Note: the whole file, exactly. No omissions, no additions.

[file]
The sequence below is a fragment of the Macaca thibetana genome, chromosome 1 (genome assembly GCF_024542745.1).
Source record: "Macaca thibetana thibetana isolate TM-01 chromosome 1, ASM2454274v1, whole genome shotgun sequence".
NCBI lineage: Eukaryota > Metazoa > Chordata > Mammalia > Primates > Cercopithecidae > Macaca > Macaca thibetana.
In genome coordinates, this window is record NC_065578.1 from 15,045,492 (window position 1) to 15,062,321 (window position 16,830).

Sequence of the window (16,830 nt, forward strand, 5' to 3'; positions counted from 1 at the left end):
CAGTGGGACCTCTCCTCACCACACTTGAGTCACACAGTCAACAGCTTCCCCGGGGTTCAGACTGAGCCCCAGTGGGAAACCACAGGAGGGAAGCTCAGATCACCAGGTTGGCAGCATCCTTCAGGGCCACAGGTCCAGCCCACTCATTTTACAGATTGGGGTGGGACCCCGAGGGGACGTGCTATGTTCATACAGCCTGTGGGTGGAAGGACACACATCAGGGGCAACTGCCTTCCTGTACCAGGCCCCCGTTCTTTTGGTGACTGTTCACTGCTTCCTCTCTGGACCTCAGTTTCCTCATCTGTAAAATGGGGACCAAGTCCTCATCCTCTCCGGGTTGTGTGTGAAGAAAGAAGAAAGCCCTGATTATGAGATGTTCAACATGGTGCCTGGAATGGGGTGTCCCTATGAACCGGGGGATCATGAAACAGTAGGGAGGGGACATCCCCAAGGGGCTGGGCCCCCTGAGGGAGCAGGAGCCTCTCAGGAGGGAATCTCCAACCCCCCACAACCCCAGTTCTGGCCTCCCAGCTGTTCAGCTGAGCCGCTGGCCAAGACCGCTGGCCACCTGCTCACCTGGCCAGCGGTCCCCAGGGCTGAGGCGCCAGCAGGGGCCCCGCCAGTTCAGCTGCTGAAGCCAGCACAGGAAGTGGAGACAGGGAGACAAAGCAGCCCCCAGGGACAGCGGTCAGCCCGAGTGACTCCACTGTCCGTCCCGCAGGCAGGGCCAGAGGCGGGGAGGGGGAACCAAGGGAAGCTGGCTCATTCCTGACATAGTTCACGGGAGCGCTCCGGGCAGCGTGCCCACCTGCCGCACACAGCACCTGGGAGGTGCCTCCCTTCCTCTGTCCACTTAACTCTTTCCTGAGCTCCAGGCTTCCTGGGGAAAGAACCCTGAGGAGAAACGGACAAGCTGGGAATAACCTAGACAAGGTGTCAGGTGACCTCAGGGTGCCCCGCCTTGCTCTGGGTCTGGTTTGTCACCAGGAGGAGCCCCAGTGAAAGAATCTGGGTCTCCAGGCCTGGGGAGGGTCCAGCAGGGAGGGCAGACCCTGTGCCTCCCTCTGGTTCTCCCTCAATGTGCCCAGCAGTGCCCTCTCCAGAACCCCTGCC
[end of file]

The sequence below is a fragment of the Macaca thibetana genome, chromosome 1 (genome assembly GCF_024542745.1).
Source record: "Macaca thibetana thibetana isolate TM-01 chromosome 1, ASM2454274v1, whole genome shotgun sequence".
NCBI lineage: Eukaryota > Metazoa > Chordata > Mammalia > Primates > Cercopithecidae > Macaca > Macaca thibetana.
In genome coordinates, this window is record NC_065578.1 from 15,045,492 (window position 1) to 15,062,321 (window position 16,830).

Sequence of the window (16,830 nt, forward strand, 5' to 3'; positions counted from 1 at the left end):
CAGTGGGACCTCTCCTCACCACACTTGAGTCACACAGTCAACAGCTTCCCCGGGGTTCAGACTGAGCCCCAGTGGGAAACCACAGGAGGGAAGCTCAGATCACCAGGTTGGCAGCATCCTTCAGGGCCACAGGTCCAGCCCACTCATTTTACAGATTGGGGTGGGACCCCGAGGGGACGTGCTATGTTCATACAGCCTGTGGGTGGAAGGACACACATCAGGGGCAACTGCCTTCCTGTACCAGGCCCCCGTTCTTTTGGTGACTGTTCACTGCTTCCTCTCTGGACCTCAGTTTCCTCATCTGTAAAATGGGGACCAAGTCCTCATCCTCTCCGGGTTGTGTGTGAAGAAAGAAGAAAGCCCTGATTATGAGATGTTCAACATGGTGCCTGGAATGGGGTGTCCCTATGAACCGGGGGATCATGAAACAGTAGGGAGGGGACATCCCCAAGGGGCTGGGCCCCCTGAGGGAGCAGGAGCCTCTCAGGAGGGAATCTCCAACCCCCCACAACCCCAGTTCTGGCCTCCCAGCTGTTCAGCTGAGCCGCTGGCCAAGACCGCTGGCCACCTGCTCACCTGGCCAGCGGTCCCCAGGGCTGAGGCGCCAGCAGGGGCCCCGCCAGTTCAGCTGCTGAAGCCAGCACAGGAAGTGGAGACAGGGAGACAAAGCAGCCCCCAGGGACAGCGGTCAGCCCGAGTGACTCCACTGTCCGTCCCGCAGGCAGGGCCAGAGGCGGGGAGGGGGAACCAAGGGAAGCTGGCTCATTCCTGACATAGTTCACGGGAGCGCTCCGGGCAGCGTGCCCACCTGCCGCACACAGCACCTGGGAGGTGCCTCCCTTCCTCTGTCCACTTAACTCTTTCCTGAGCTCCAGGCTTCCTGGGGAAAGAACCCTGAGGAGAAACGGACAAGCTGGGAATAACCTAGACAAGGTGTCAGGTGACCTCAGGGTGCCCCGCCTTGCTCTGGGTCTGGTTTGTCACCAGGAGGAGCCCCAGTGAAAGAATCTGGGTCTCCAGGCCTGGGGAGGGTCCAGCAGGGAGGGCAGACCCTGTGCCTCCCTCTGGTTCTCCCTCAATGTGCCCAGCAGTGCCCTCTCCAGAACCCCTGCC